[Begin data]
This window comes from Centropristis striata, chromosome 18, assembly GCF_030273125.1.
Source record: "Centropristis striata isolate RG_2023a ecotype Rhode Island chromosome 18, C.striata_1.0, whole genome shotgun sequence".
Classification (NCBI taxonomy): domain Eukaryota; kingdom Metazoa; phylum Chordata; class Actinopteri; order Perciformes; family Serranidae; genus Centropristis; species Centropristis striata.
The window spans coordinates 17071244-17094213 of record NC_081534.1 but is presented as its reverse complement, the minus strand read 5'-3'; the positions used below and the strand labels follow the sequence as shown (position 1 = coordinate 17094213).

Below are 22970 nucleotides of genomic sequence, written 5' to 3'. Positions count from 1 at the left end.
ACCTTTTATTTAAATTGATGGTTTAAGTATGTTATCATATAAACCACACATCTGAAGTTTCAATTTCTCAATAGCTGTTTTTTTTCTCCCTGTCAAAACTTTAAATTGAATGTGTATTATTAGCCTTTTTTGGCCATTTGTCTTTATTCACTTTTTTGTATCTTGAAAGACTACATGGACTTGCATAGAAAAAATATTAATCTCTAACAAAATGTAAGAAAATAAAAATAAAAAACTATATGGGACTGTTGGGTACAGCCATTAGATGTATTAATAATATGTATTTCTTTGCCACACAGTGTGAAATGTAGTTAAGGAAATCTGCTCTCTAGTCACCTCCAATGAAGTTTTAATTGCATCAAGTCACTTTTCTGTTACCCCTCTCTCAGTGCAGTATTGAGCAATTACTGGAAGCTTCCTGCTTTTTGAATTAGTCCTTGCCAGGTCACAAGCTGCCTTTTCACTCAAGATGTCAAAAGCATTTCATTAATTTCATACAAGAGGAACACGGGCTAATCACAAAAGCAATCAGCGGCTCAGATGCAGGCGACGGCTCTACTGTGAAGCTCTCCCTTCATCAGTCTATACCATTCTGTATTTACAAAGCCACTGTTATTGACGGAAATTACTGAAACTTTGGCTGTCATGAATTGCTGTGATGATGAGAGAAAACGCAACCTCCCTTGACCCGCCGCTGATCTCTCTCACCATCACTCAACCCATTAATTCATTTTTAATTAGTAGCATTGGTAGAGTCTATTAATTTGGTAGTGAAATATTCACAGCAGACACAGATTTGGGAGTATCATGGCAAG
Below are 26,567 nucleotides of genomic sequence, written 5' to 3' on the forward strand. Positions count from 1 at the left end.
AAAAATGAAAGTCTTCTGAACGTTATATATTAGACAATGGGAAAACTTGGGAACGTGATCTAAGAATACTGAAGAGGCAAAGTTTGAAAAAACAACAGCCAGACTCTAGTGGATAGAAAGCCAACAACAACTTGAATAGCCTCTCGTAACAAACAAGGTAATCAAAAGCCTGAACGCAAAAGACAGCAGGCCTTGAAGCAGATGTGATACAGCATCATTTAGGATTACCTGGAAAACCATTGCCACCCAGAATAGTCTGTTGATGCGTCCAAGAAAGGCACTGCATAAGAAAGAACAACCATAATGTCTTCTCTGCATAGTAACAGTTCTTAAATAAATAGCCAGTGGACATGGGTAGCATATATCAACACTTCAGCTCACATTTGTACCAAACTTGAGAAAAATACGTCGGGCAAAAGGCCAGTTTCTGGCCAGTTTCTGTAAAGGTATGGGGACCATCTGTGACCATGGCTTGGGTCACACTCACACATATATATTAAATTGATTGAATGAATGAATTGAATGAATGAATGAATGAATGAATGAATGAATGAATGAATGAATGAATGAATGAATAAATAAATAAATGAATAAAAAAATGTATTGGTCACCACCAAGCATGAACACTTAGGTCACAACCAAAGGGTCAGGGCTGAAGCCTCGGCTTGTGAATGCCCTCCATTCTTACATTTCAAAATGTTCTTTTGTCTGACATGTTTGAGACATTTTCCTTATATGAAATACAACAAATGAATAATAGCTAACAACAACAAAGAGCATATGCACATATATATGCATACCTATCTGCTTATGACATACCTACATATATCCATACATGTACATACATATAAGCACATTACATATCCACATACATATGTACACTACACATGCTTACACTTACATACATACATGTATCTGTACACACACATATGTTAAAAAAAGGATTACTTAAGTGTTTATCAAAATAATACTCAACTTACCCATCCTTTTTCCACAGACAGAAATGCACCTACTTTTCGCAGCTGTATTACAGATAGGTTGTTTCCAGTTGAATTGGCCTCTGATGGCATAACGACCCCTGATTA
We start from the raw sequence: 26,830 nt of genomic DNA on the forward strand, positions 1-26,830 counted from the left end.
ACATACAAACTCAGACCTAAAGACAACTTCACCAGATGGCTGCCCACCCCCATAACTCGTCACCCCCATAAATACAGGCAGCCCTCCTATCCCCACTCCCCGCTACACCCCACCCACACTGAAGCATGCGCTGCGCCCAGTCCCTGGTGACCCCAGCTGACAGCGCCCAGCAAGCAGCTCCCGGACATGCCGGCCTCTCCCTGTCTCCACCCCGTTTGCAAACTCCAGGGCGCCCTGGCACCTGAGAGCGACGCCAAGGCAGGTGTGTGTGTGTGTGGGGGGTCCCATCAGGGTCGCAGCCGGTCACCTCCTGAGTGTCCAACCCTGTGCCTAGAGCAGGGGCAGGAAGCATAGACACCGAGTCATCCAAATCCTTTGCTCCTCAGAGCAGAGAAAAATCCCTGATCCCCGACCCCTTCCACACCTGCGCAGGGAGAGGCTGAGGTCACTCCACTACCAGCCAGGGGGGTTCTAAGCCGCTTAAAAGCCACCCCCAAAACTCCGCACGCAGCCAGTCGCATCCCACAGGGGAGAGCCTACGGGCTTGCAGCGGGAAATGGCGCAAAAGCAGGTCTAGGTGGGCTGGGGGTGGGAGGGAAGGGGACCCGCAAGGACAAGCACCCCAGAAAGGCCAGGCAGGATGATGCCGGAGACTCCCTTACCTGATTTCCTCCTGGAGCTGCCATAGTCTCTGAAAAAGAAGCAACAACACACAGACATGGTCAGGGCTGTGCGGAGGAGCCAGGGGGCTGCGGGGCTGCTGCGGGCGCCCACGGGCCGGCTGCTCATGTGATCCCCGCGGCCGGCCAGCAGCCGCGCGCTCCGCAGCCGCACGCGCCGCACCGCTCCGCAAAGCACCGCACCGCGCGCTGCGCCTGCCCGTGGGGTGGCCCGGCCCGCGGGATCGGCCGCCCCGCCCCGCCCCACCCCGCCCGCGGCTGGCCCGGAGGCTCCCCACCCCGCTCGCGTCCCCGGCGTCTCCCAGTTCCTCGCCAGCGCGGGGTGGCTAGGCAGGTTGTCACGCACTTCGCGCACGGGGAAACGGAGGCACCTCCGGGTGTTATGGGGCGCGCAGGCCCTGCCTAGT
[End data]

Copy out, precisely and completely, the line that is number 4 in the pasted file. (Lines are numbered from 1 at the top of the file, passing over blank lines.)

The window spans coordinates 17071244-17094213 of record NC_081534.1 but is presented as its reverse complement, the minus strand read 5'-3'; the positions used below and the strand labels follow the sequence as shown (position 1 = coordinate 17094213).